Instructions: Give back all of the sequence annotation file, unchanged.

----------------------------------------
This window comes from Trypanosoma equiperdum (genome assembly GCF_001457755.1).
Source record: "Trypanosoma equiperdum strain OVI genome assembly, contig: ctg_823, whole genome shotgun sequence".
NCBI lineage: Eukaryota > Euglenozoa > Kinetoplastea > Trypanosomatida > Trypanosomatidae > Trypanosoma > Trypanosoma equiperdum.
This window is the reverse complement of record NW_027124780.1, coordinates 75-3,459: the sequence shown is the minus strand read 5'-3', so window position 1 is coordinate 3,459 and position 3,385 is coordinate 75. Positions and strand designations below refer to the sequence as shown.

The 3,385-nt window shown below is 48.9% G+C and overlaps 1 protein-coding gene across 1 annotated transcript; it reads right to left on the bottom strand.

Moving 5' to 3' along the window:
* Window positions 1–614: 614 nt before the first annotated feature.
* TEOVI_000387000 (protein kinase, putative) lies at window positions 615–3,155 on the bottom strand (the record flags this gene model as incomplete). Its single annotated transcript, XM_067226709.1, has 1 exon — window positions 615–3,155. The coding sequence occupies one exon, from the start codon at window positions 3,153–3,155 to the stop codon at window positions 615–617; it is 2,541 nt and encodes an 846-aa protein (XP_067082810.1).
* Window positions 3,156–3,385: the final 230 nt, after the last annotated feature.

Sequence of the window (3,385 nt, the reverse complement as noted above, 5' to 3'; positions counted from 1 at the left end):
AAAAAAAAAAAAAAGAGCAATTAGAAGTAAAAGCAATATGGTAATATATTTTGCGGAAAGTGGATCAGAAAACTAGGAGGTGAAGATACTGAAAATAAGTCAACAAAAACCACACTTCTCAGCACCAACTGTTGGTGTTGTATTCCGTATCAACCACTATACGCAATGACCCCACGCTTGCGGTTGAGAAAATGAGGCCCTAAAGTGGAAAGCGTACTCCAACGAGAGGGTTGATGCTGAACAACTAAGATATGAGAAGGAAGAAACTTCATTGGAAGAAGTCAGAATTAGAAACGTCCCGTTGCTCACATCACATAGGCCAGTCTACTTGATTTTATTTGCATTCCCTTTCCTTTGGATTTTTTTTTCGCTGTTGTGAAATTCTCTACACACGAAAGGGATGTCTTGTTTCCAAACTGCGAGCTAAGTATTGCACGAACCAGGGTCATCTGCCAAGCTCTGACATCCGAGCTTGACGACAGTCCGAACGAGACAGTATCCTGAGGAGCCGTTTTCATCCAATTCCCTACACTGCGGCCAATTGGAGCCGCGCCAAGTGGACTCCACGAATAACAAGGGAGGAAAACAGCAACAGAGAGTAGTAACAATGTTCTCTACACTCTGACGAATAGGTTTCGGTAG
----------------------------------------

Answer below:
This window comes from Trypanosoma equiperdum (genome assembly GCF_001457755.1).
Source record: "Trypanosoma equiperdum strain OVI genome assembly, contig: ctg_823, whole genome shotgun sequence".
NCBI lineage: Eukaryota > Euglenozoa > Kinetoplastea > Trypanosomatida > Trypanosomatidae > Trypanosoma > Trypanosoma equiperdum.
This window is the reverse complement of record NW_027124780.1, coordinates 75-3,459: the sequence shown is the minus strand read 5'-3', so window position 1 is coordinate 3,459 and position 3,385 is coordinate 75. Positions and strand designations below refer to the sequence as shown.

The 3,385-nt window shown below is 48.9% G+C and overlaps 1 protein-coding gene across 1 annotated transcript; it reads right to left on the bottom strand.

Moving 5' to 3' along the window:
* Window positions 1–614: 614 nt before the first annotated feature.
* TEOVI_000387000 (protein kinase, putative) lies at window positions 615–3,155 on the bottom strand (the record flags this gene model as incomplete). Its single annotated transcript, XM_067226709.1, has 1 exon — window positions 615–3,155. The coding sequence occupies one exon, from the start codon at window positions 3,153–3,155 to the stop codon at window positions 615–617; it is 2,541 nt and encodes an 846-aa protein (XP_067082810.1).
* Window positions 3,156–3,385: the final 230 nt, after the last annotated feature.

Sequence of the window (3,385 nt, the reverse complement as noted above, 5' to 3'; positions counted from 1 at the left end):
AAAAAAAAAAAAAAGAGCAATTAGAAGTAAAAGCAATATGGTAATATATTTTGCGGAAAGTGGATCAGAAAACTAGGAGGTGAAGATACTGAAAATAAGTCAACAAAAACCACACTTCTCAGCACCAACTGTTGGTGTTGTATTCCGTATCAACCACTATACGCAATGACCCCACGCTTGCGGTTGAGAAAATGAGGCCCTAAAGTGGAAAGCGTACTCCAACGAGAGGGTTGATGCTGAACAACTAAGATATGAGAAGGAAGAAACTTCATTGGAAGAAGTCAGAATTAGAAACGTCCCGTTGCTCACATCACATAGGCCAGTCTACTTGATTTTATTTGCATTCCCTTTCCTTTGGATTTTTTTTTCGCTGTTGTGAAATTCTCTACACACGAAAGGGATGTCTTGTTTCCAAACTGCGAGCTAAGTATTGCACGAACCAGGGTCATCTGCCAAGCTCTGACATCCGAGCTTGACGACAGTCCGAACGAGACAGTATCCTGAGGAGCCGTTTTCATCCAATTCCCTACACTGCGGCCAATTGGAGCCGCGCCAAGTGGACTCCACGAATAACAAGGGAGGAAAACAGCAACAGAGAGTAGTAACAATGTTCTCTACACTCTGACGAATAGGTTTCGGTAG